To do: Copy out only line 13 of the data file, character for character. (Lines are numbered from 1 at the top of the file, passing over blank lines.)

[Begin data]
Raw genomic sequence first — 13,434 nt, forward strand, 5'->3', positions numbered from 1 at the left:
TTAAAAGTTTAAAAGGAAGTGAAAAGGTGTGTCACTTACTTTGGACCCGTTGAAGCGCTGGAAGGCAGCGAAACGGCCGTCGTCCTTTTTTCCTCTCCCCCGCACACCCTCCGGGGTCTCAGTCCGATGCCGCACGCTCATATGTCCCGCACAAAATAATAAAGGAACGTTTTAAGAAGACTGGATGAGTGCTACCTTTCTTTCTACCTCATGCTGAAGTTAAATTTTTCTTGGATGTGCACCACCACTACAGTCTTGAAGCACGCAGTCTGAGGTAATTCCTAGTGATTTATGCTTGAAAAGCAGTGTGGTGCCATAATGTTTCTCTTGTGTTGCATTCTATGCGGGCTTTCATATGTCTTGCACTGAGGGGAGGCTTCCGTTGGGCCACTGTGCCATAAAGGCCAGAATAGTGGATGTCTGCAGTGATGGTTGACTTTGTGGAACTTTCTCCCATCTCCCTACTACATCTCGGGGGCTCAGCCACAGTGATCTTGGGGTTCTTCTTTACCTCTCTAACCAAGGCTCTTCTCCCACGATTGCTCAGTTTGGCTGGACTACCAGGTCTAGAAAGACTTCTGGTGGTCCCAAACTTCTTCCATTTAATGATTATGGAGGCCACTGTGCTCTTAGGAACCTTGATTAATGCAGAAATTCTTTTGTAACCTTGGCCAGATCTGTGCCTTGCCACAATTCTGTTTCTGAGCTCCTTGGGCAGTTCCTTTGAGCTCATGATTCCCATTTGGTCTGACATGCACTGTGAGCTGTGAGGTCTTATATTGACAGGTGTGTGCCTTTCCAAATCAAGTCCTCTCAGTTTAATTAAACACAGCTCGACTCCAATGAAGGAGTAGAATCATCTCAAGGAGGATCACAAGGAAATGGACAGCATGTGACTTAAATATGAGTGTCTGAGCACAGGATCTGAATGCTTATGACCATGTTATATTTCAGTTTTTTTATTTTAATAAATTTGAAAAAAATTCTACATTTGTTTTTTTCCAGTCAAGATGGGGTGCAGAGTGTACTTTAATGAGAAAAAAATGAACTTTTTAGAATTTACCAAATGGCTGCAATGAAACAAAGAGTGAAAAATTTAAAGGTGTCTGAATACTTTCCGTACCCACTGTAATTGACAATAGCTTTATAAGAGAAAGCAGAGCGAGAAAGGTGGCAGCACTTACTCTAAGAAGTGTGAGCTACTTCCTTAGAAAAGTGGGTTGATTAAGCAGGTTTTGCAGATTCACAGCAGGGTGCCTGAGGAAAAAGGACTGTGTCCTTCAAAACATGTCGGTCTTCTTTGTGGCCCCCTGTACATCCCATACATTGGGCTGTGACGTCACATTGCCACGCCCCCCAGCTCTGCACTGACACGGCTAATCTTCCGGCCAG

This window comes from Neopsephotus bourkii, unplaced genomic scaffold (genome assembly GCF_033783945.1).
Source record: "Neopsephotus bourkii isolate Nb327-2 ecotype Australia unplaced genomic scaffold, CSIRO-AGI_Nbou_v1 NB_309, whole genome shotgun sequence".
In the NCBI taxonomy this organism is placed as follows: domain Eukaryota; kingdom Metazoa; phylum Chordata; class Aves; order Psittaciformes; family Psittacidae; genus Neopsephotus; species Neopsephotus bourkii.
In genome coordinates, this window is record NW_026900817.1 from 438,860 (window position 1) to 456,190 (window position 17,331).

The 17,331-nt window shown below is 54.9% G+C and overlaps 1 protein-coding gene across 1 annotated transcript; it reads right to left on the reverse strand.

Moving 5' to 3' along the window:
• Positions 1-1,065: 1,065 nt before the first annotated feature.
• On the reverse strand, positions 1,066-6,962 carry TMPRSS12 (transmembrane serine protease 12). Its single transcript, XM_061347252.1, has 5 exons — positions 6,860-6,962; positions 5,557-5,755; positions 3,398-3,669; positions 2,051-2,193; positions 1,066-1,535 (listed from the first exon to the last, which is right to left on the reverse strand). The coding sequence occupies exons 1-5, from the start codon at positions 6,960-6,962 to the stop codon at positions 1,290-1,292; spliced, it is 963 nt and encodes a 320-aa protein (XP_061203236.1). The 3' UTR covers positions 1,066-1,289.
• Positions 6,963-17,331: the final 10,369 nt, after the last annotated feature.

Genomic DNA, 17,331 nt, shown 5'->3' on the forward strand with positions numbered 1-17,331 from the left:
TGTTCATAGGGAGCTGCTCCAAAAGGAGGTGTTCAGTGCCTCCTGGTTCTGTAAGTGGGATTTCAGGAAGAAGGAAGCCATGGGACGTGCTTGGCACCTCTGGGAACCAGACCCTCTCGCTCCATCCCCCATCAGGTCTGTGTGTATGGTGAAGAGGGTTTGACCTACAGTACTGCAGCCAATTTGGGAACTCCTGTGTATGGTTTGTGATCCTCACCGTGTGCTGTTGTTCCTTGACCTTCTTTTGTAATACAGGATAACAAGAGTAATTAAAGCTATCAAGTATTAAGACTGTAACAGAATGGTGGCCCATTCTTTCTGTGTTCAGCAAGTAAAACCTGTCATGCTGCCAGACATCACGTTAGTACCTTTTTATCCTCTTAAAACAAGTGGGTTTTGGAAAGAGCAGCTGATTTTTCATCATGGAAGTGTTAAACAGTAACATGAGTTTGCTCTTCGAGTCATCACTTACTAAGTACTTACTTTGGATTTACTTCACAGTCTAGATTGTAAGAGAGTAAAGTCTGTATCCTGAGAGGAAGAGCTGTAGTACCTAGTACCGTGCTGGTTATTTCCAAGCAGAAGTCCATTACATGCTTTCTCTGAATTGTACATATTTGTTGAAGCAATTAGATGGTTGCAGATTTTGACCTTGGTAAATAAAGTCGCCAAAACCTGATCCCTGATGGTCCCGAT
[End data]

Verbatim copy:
TGTTCATAGGGAGCTGCTCCAAAAGGAGGTGTTCAGTGCCTCCTGGTTCTGTAAGTGGGATTTCAGGAAGAAGGAAGCCATGGGACGTGCTTGGCACCTCTGGGAACCAGACCCTCTCGCTCCATCCCCCATCAGGTCTGTGTGTATGGTGAAGAGGGTTTGACCTACAGTACTGCAGCCAATTTGGGAACTCCTGTGTATGGTTTGTGATCCTCACCGTGTGCTGTTGTTCCTTGACCTTCTTTTGTAATACAGGATAACAAGAGTAATTAAAGCTATCAAGTATTAAGACTGTAACAGAATGGTGGCCCATTCTTTCTGTGTTCAGCAAGTAAAACCTGTCATGCTGCCAGACATCACGTTAGTACCTTTTTATCCTCTTAAAACAAGTGGGTTTTGGAAAGAGCAGCTGATTTTTCATCATGGAAGTGTTAAACAGTAACATGAGTTTGCTCTTCGAGTCATCACTTACTAAGTACTTACTTTGGATTTACTTCACAGTCTAGATTGTAAGAGAGTAAAGTCTGTATCCTGAGAGGAAGAGCTGTAGTACCTAGTACCGTGCTGGTTATTTCCAAGCAGAAGTCCATTACATGCTTTCTCTGAATTGTACATATTTGTTGAAGCAATTAGATGGTTGCAGATTTTGACCTTGGTAAATAAAGTCGCCAAAACCTGATCCCTGATGGTCCCGAT